Greyscale image of U-boat, taken from starboard bow

It’s 30th June 1940.  Captain Heinz Scheringer had taken his vessel out to the southwest of Ireland, looking for cargo vessels to torpedo.  It had been quite a successful patrol – they had sunk three allied ships already.  That evening they sighted a convoy, and overtook it to set up a night attack.

At 01.18 on 1st July the U-26 fired a torpedo at, and hit, the Zarian; one of the ships in the convoy.

What Captain Scheringer hadn’t known was that he had been sighted the evening before, and HMS Gladiolus, the escort corvette, was already on full alert.  Just ten minutes later and the Gladiolus was dropping depth charges based on an Asdic contact – the U-26 at 80 metres depth.  The U-boat was badly damaged; one of the aft ballast tanks flooded uncontrollably and she sunk by the stern to 230m (it’s maximum rated depth was just 200m!).  6 hours later she was forced to the surface – but it was dark and luck was temporarily with the U-boat as she managed to avoid notice from the corvette.

At 08.15 a Royal Australian Air Force flying boat spotted the U-26 and forced it back to the surface by dropping some bombs.  HMS Rochester had joined the search and was quickly on the scene.  The U-26 was now out of luck; with his boat too damaged to dive Captain Scheringer ordered the crew into rafts, and scuttled his submarine.  All 48 of the crew on board were picked up by HMS Rochester and taken prisoner.

The official report is that the U-boat Chief Engineer was the last to leave as it sank by the stern.  However decades later one of the crew admitted that the British had boarded the submarine – creating speculation as to whether an Enigma machine had been obtained by the British several months before the official records of March 1941 !

And the link to Banff and Macduff ?   Well, except for the Captain, all 47 crew were sent by train to Banff Bridge Station, and marched across the river to Prisoner of War Camp Number 5 – Duff House.

“Our accommodation at Banff Scotland turned out to be to a small castle type building that had been converted into a POW camp.  There was one big wire fence.  I would say it was eight feet high.  Everything was so green: grass, pastures and so on.  A wonderful location.  There was nothing at all for us to there.  Our days consisted of a roll call in the morning followed by mutton for breakfast, lunch and supper (with lots of tea but hardly any bread) and a roll call in the evening.” 

Words by Karl Mengelberg, Electrician, U-26.

The tranquility of POW Camp No5 however only lasted another couple of weeks – when it was bombed on 22nd July 1940.   Hence the Memorial at Duff House sited close to where one of the bombs landed.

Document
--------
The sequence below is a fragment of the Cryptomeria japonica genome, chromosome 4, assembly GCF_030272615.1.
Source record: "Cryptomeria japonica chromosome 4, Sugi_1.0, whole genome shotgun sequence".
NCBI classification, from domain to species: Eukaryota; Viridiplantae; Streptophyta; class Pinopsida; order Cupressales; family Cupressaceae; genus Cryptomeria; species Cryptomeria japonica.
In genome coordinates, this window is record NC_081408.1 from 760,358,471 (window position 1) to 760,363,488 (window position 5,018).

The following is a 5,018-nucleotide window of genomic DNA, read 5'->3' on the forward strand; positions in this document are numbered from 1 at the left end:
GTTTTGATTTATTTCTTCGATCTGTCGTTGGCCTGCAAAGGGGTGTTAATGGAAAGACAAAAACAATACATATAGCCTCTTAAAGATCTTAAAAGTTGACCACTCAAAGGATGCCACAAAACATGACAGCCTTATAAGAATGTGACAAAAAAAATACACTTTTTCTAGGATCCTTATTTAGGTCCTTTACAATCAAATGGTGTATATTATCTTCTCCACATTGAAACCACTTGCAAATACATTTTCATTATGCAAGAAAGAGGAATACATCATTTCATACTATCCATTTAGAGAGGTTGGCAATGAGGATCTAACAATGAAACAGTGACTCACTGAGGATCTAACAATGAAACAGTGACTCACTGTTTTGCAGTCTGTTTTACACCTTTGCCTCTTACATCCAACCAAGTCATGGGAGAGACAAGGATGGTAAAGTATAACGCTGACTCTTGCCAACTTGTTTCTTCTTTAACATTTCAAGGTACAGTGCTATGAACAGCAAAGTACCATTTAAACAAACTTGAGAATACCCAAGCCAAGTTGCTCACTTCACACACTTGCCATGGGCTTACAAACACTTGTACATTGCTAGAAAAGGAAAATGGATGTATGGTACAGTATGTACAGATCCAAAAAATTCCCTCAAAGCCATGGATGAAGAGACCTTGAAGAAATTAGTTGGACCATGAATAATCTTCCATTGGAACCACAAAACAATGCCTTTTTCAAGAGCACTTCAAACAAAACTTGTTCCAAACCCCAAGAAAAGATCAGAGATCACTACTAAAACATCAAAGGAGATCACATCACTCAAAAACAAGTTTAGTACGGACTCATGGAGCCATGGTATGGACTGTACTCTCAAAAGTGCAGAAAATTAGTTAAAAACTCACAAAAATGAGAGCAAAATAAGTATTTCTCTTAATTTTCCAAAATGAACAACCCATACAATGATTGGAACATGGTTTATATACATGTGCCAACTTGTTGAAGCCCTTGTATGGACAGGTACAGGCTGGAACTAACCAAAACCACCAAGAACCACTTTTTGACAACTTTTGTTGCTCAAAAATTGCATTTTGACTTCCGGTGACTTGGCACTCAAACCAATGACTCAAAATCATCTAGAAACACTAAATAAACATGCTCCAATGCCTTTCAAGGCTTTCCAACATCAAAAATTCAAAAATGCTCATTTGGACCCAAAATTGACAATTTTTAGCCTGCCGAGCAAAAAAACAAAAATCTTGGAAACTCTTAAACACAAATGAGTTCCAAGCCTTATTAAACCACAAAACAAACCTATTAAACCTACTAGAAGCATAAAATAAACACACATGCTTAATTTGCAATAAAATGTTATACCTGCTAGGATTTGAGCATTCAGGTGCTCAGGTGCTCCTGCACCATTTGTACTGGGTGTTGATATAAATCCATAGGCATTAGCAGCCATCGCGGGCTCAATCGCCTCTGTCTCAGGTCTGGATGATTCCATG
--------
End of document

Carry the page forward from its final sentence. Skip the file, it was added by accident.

A book – “Out of the Blue” – with all known facts and photos about the bombing is available at Duff House, Banff Tourist Hub and on Ebay.

19th February 1895 Curling on the River Deveron

On the Southwestern edge of Banff is the site of the old Colleonard Nurseries. What surprised me is that this was also the original site for the sport of Curling in Banff. The Curling pond was opened in 1887 on the site of the old Mill of Banff distillery dam. It is described as follows “the pond is in a field at the back of the Nursery, near Mid Colleonard” It was built on the site of the dam for the Mill of Boyndie distillery. It was 150 feet by 230 feet. The work was carried out by Mr Anderson, contractor, Aberchirder, with plans drawn up by Mr Cossar, architect, Banff. The cost of the curling pond was sixty pounds. The curling pond was opened by Sheriff Hamilton-Grierson. Skating and curling were both enjoyed on the pond. There is a mention of curling and skating in 1895, taking place on the Deveron, the first time that curling had taken place on the Deveron, near to the tidal limit but a match which had been due to be played on the Deveron was moved to the Colleonard pond as a thaw made it too dangerous to be on the frozen river. Not only were they skating and curling, but also lighting a brazier to heat water for teas which were served to skaters and visitors. Skaters apparently skated up to the Bridge of Alvah. It’s difficult to imagine that ice would form on the River Deveron nowadays. There seems to have been a good network of local curling clubs who played against each other. However, in 1907 the Banff and Macduff curling clubs amalgamated to form the Banffshire Curling Club and the Duke of Fife gave a piece of land, just at the boundary of his policies, for a new curling pond. Two tarmacadam rinks were laid by an expert from Edinburgh. The new curling pond had a clubhouse and gas lights to illuminate the rinks. In its heyday the club had around fifty members. The curling rink is still intact just below the surface if you know where to look.

Colleonard and Duff House curling ponds shown in yellow 1940
1940 map showing Colleonard and Duff House curling ponds
Dr Barclay, editor of the Banffshire Journal.
Colour photo of James Duff dressed in his road cloak and fur.